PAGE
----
Background: Genetic studies for complex diseases have predominantly discovered main effects at individual loci, but have not focused on genomic and environmental contexts important for a phenotype. Gene Set Enrichment Analysis (GSEA) aims to address this by identifying sets of genes or biological pathways contributing to a phenotype, through gene-gene interactions or other mechanisms, which are not the focus of conventional association methods. Results: Approaches that utilize GSEA can now take input from array chips, either gene-centric or genome-wide, but are highly sensitive to study design, SNP selection and pruning strategies, SNP-to-gene mapping, and pathway definitions. Here, we present lessons learned from our experience with GSEA of heart failure, a particularly challenging phenotype due to its underlying heterogeneous etiology. Conclusions: This case study shows that proper data handling is essential to avoid false-positive results. Well-defined pipelines for quality control are needed to avoid reporting spurious results using GSEA.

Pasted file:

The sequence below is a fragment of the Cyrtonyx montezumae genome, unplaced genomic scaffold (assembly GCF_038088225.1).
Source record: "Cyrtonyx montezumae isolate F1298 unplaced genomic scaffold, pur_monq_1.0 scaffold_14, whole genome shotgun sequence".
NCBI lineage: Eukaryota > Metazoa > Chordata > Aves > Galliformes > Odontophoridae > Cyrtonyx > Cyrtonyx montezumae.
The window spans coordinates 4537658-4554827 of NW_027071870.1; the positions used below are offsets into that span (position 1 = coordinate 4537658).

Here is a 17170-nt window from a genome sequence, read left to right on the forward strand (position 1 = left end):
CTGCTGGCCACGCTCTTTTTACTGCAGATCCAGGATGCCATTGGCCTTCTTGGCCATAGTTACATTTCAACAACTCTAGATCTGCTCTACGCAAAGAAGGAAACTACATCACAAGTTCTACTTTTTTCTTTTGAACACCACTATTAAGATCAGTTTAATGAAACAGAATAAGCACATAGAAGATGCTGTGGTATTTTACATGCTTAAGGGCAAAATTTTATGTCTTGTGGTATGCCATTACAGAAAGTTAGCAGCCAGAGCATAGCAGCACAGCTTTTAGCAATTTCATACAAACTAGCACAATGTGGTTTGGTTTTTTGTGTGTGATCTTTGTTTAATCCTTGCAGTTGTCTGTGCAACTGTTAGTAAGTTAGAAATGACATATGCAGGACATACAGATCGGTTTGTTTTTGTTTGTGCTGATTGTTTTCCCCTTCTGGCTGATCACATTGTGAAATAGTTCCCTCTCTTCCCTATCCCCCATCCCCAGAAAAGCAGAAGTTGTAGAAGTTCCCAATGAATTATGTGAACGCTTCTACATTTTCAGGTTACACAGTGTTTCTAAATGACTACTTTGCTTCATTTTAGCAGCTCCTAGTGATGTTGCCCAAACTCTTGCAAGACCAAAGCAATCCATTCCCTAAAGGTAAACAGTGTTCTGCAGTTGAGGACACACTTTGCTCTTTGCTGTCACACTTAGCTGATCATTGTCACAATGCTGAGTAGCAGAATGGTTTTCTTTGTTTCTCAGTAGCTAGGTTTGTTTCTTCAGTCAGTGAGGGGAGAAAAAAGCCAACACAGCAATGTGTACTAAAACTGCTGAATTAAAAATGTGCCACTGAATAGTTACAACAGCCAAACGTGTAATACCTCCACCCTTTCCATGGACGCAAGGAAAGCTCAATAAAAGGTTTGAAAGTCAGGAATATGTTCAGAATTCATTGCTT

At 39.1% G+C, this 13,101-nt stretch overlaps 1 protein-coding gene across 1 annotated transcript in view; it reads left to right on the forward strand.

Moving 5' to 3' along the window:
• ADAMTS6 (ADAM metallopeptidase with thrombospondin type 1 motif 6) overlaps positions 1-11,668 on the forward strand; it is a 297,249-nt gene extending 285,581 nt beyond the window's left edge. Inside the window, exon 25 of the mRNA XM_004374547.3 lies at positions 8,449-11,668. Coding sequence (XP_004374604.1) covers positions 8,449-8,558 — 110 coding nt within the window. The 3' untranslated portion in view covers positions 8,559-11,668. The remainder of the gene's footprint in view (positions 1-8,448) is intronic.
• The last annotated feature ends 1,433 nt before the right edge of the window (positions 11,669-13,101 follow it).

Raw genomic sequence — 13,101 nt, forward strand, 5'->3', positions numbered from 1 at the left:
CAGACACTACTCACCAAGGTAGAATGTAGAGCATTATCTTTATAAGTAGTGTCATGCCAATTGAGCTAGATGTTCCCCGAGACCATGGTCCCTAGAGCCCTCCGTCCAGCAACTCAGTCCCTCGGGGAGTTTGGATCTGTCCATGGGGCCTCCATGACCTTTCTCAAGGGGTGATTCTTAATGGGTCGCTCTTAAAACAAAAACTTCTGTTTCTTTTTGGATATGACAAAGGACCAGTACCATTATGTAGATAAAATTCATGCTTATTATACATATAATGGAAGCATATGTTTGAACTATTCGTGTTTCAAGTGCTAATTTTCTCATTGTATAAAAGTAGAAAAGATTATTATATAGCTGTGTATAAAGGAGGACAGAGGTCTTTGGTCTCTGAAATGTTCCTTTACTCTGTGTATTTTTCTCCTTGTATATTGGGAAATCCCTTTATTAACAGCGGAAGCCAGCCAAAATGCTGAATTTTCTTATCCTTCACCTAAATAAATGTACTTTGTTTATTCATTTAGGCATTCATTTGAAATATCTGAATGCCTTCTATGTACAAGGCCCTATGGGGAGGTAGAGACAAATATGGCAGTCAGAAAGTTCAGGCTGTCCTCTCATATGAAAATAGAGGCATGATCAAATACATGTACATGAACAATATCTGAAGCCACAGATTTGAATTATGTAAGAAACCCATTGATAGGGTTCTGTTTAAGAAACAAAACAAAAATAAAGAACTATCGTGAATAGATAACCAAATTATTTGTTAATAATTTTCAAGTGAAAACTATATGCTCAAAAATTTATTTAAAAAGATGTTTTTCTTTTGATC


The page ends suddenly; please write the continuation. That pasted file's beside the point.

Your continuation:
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Keywords Coronary artery disease, Gene set enrichment analyses, Heart failure
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Journal BioData Mining
Grant This work was funded by the European Commission 7th Framework Programme; grant id fp7/601456 - Exploitation of genomic variants affecting coronary artery disease and stroke risk for therapeutic intervention (CVGENES-AT-TARGET)
Tragante, V, Gho, J.M.I.H, Felix, J.F, Vasan, R.S. (Ramachandran S.), Smith, N.L, Voight, B.F, … Asselbergs, F.W. (2017). Gene Set Enrichment Analyses: Lessons learned from the heart failure phenotype. BioData Mining, 10(1). doi:10.1186/s13040-017-0137-5